The Trouble with Jobs

After a difficult first quarter, the Dow Jones continues to stagger upward – mollified regularly by soothing reports from the Federal Reserve that the QE taper will be gentle.

What staggers but does not grow apace are employment numbers. William Galston wrote in the Wall Street Journal: “Today, 75 months after the Great Recession begain, 57 months after it ended ,and 32 months after real gross domestic product surpassed its previous high, fewer Americans have jobs than in December 2007.

Before the recession, the average duration of unemployment was about 16 weeks. It then surged to more than 40 weeks in 2011 and still stands at 37 weeks today. The long-term unemployed (27 weeks or more) constitute 37% of the total, and research by Princeton's Alan Krueger, Judd Cramer and David Cho suggests that the odds of these Americans ever regaining permanent full-time jobs are dismal.

During the recession, 60% of job losses occurred in middle-wage occupations paying between $13.83 and $21.13 per hour, while 21% of losses involved jobs paying less than $13.83 hourly. During the recovery, however, only 22% of new jobs paid middle wages while fully 58% were at the lower-wage end of the scale. In other words, millions of re-employed workers have experienced downward mobility.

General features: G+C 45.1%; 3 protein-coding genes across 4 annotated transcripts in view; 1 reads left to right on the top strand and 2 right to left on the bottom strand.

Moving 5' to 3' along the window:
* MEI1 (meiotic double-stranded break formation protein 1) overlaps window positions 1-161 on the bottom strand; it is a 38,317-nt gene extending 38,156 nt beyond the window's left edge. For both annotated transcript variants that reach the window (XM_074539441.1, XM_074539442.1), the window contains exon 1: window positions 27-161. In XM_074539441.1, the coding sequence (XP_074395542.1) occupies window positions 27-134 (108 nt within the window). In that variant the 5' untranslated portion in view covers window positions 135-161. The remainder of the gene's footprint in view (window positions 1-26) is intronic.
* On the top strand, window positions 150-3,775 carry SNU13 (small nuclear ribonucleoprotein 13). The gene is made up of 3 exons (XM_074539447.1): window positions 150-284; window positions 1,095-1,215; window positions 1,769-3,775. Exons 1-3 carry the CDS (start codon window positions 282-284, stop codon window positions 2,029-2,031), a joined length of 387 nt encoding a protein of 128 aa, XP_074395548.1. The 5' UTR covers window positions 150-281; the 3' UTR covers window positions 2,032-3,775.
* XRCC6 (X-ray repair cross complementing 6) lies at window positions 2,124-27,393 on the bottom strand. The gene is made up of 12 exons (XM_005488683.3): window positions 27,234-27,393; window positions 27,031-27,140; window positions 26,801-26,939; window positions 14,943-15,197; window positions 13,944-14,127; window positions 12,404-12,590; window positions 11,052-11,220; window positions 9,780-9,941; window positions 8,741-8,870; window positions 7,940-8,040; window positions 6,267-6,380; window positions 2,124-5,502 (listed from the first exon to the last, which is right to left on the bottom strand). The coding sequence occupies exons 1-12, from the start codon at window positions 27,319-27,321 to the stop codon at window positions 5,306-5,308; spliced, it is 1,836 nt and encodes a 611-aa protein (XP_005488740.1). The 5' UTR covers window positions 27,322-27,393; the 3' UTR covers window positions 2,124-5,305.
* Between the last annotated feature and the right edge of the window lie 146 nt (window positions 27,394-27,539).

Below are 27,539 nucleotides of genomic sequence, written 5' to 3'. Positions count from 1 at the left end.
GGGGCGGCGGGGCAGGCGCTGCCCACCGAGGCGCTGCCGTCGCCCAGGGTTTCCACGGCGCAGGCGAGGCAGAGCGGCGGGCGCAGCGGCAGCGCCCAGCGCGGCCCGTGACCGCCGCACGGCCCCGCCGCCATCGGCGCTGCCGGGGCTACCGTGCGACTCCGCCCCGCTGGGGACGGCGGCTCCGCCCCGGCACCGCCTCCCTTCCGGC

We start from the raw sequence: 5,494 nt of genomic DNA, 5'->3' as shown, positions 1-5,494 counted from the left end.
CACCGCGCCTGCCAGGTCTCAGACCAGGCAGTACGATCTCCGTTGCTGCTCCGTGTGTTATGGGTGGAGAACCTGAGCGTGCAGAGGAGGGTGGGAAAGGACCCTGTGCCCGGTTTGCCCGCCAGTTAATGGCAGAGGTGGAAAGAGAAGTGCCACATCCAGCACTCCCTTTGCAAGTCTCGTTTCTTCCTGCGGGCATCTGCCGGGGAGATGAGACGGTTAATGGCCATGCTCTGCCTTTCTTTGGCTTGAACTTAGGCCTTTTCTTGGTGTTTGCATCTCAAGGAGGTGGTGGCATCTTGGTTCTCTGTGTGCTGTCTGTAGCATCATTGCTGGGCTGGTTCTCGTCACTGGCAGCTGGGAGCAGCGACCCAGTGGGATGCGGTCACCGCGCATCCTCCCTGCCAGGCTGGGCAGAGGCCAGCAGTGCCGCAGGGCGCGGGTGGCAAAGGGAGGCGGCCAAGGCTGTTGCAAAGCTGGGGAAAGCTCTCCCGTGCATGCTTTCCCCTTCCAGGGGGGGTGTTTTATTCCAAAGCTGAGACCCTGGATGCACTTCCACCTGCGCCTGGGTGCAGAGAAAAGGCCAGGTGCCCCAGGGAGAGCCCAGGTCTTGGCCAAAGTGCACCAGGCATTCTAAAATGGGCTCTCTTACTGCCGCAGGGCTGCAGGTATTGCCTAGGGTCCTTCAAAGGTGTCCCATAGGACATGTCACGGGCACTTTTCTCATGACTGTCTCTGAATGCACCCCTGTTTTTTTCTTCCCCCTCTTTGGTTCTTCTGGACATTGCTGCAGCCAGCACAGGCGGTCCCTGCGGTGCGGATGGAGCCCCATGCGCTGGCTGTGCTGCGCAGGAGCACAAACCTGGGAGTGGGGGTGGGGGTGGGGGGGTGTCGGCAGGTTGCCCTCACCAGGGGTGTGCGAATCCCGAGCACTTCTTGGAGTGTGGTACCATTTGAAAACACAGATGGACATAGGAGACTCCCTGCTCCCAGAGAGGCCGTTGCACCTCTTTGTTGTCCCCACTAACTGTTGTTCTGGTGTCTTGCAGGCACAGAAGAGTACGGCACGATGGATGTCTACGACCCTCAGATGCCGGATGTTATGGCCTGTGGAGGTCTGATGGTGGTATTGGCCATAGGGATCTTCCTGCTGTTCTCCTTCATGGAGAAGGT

Stanford economist Edward P. Lazear, who was chair of the Council of Economic Advisors under President George W. Bush, wrote in a different Wall Street Journal op-ed that “the key statistic for understanding the labor market is the length of the average workweek. Small changes in the average workweek imply large changes in total hours worked. The average workweek in the U.S. has fallen to 34.2 hours in February from 34.5 hours in September 2013, according to the Bureau of Labor Statistics. That decline, coupled with mediocre job creation, implies that the total hours of employment have decreased over the period.

Job creation rose from an initial 113,000 in January (later revised to 129,000) to 175,000 in February. The January number frightened many, while the February number was cheered—even though it was below the prior 12-month average of 189,000.

The labor market's strength and economic activity are better measured by the number of total hours worked than by the number of people employed. An employer who replaces 100 40-hour-per-week workers with 120 20-hour-per-week workers is contracting, not expanding operations. The same is true at the national level.

He went on to note that the falling work week numbers translate into bad news: “The decline of 1/10th of an hour in the average workweek—say, to 34.2 from 34.3, as occurred between January and February—is like losing about 340,000 private nonfarm jobs, which is approximately 80% greater than the average monthly job gain during the past year.”

It is perhaps no wonder that consumers have been slow to spend. Those who have jobs don’t have sufficient disposable income. Too often, it is American workers who have themselves seemed disposable.